Reprinted without permission from Raw, 1989

by Phil Alexander

While some bands seem content to merely imitate Led Zeppelin, these 'Gardeners have become the very embodiment of the Zep spirit. With major label success imminent, the band review their roots (ouch!) and prepare to bloom (wince)...

"So tell me, why does Britain come up with stoopid bands like Kingdom Come?" inquires Soundgarden guitarist and Raj Neesh lookalike Kim Thayil, slap bang in the middle of a conversation concerning the cultural and drinking differences between the US and the the UK. When severely rebuked for his impudent lack of knowledge - KC are of course an American-German outfit - he falters... "I meant to say The Cult!"

The truth is that Soundgarden are what all aspiring Zep imitators would dearly love to be if only they could muster an ounce of originality between them. As outlined in last issue's review of the Seattle quartet's triumphant UK debut at London's School of African and Oriental Studies, Soundgarden have not stolen from the Zeppelin legacy, rather they've almost unwittingly become its very embodiment; innovative and challenging, with roots firmly planted in rock's finest traditions.

Described by SST (the label responsible for their first fully fledged album, Ultramega OK, released last year), as 'both horrific and holy', with live performances subtlely referred to as 'TOTAL F**KING GODHEAD', Soundgarden prefer to perceive themselves in more nonsensical and less divine terms slightly reminiscent of comedy metal merchants Manowar: "Mutant Vikings" as Thayil puts it.

When it comes down to the real nitty gritty, however, the point is that the foursome transcend virtually all the barriers summarily erected by both press and fans alike. They shave across Black Sabbath territory, feel like Zeppelin, lilt like Bad Brains and share the audiences of contemporary American underground heroes such as Die Kreuzen, the behemothic Killdozer and the masterful Screaming Trees.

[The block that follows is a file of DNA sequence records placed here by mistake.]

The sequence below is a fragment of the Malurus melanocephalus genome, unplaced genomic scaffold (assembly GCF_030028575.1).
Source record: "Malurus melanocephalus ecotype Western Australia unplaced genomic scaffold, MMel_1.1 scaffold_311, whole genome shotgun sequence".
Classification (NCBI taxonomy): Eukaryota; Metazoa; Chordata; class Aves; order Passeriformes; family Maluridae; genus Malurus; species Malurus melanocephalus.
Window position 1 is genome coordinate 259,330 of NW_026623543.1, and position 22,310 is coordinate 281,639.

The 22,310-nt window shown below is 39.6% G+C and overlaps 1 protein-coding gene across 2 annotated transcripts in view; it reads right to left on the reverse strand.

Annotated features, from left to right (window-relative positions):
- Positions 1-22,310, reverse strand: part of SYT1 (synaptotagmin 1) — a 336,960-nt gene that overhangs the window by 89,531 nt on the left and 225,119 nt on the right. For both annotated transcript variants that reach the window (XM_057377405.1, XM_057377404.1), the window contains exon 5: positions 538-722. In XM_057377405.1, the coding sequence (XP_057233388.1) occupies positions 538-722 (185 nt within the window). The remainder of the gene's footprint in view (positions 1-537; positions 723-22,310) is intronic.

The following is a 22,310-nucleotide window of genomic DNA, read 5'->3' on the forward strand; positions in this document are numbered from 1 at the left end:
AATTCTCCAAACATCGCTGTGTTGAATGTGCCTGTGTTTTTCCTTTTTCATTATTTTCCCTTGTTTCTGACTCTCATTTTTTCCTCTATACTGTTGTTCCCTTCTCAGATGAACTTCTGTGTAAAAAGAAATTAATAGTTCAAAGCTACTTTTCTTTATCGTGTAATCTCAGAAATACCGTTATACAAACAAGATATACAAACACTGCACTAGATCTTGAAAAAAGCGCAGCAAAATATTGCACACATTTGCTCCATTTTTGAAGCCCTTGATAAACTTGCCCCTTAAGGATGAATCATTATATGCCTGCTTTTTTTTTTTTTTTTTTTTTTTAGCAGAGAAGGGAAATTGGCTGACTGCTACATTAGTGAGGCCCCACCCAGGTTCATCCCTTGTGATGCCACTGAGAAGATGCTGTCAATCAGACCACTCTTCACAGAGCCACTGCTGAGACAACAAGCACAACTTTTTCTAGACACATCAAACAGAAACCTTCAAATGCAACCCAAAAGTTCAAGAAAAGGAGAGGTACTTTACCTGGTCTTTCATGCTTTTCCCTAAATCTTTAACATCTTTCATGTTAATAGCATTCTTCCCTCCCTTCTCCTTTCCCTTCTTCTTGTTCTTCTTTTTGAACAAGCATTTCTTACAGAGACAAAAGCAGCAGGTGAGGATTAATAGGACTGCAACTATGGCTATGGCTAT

"Fast hard rock on 16 (RPM). That's what we play," states vocalist Chris Cornell. "If you play our records back on 45 we sound just like AC/DC," he deadpans while attempting to encapsulate the SG sound into a neatly roll-off-the-tongue phrase.

Thayil's definition of the Soundgarden buzz as "heavy muddle" is perhaps more accurate. It gestures at the confusion conjured up by the quartet ( the band being completed by bass player Hiro Yamamoto and drummer Matt Cameron), emphasising above all that the Soundgarden shudder cannot be confined to the purely prosaic. It has to be experienced in person and at full volume.

Essentially, Soundgarden, along with Mudhoney and Tad, have emerged as the flagship of the burgeoning Seattle independent scene; a scene which appears to be constantly throwing up new and twisted shapes with its protagonists distancing themselves from their jangly UK 'indie' counterparts.

"Seattle has those jangly bands as well," states Kim, almost reassuringly. "They're really pathetic and they all try to sound like The Teardrop Explodes or something. They're always bitchin' about how 'New Wave and Punk Rock had a different aesthetic. You're totally violating the manifesto by turning towards this Heavy Metal stuff!' I mean, what's the deal? We're not Queensryche ya know! We're not Sanctuary or Metal Church."

In fact, therein lies Soundgarden's ethereal charm. Like so many of the current crop of American indie bands, they've bypassed the conventions of traditional metal and chosen to concentrate on the genre's initially challenging use of distortion and dynamics. It's something that appears to be true of the North West scene as a whole, with Seattle in particular being looked upon by those in the know as the fount of all things distorted.